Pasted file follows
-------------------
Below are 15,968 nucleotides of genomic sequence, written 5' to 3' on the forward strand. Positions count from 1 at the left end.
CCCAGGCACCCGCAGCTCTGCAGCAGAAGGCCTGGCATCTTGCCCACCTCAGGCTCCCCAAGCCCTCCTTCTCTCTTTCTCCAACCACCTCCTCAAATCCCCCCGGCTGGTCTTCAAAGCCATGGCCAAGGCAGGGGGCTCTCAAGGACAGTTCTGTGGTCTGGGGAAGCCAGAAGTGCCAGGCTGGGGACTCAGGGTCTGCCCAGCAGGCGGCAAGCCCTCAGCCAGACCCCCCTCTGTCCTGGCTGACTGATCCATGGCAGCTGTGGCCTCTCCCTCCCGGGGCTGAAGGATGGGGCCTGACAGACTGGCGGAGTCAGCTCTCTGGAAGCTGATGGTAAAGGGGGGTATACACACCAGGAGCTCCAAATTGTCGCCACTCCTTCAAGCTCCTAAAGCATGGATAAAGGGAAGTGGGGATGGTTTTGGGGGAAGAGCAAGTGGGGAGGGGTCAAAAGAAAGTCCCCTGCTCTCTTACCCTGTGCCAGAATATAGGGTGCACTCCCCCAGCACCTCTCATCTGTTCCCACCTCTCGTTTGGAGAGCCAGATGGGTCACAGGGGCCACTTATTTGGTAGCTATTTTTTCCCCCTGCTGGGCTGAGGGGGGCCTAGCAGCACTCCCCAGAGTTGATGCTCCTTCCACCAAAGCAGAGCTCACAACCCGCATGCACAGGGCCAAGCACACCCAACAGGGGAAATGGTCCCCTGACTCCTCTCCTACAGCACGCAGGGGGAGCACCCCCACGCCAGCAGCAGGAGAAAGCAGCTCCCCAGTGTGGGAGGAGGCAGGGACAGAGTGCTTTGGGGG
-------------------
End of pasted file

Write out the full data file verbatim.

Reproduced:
Below are 15,968 nucleotides of genomic sequence, written 5' to 3' on the forward strand. Positions count from 1 at the left end.
CCCAGGCACCCGCAGCTCTGCAGCAGAAGGCCTGGCATCTTGCCCACCTCAGGCTCCCCAAGCCCTCCTTCTCTCTTTCTCCAACCACCTCCTCAAATCCCCCCGGCTGGTCTTCAAAGCCATGGCCAAGGCAGGGGGCTCTCAAGGACAGTTCTGTGGTCTGGGGAAGCCAGAAGTGCCAGGCTGGGGACTCAGGGTCTGCCCAGCAGGCGGCAAGCCCTCAGCCAGACCCCCCTCTGTCCTGGCTGACTGATCCATGGCAGCTGTGGCCTCTCCCTCCCGGGGCTGAAGGATGGGGCCTGACAGACTGGCGGAGTCAGCTCTCTGGAAGCTGATGGTAAAGGGGGGTATACACACCAGGAGCTCCAAATTGTCGCCACTCCTTCAAGCTCCTAAAGCATGGATAAAGGGAAGTGGGGATGGTTTTGGGGGAAGAGCAAGTGGGGAGGGGTCAAAAGAAAGTCCCCTGCTCTCTTACCCTGTGCCAGAATATAGGGTGCACTCCCCCAGCACCTCTCATCTGTTCCCACCTCTCGTTTGGAGAGCCAGATGGGTCACAGGGGCCACTTATTTGGTAGCTATTTTTTCCCCCTGCTGGGCTGAGGGGGGCCTAGCAGCACTCCCCAGAGTTGATGCTCCTTCCACCAAAGCAGAGCTCACAACCCGCATGCACAGGGCCAAGCACACCCAACAGGGGAAATGGTCCCCTGACTCCTCTCCTACAGCACGCAGGGGGAGCACCCCCACGCCAGCAGCAGGAGAAAGCAGCTCCCCAGTGTGGGAGGAGGCAGGGACAGAGTGCTTTGGGGG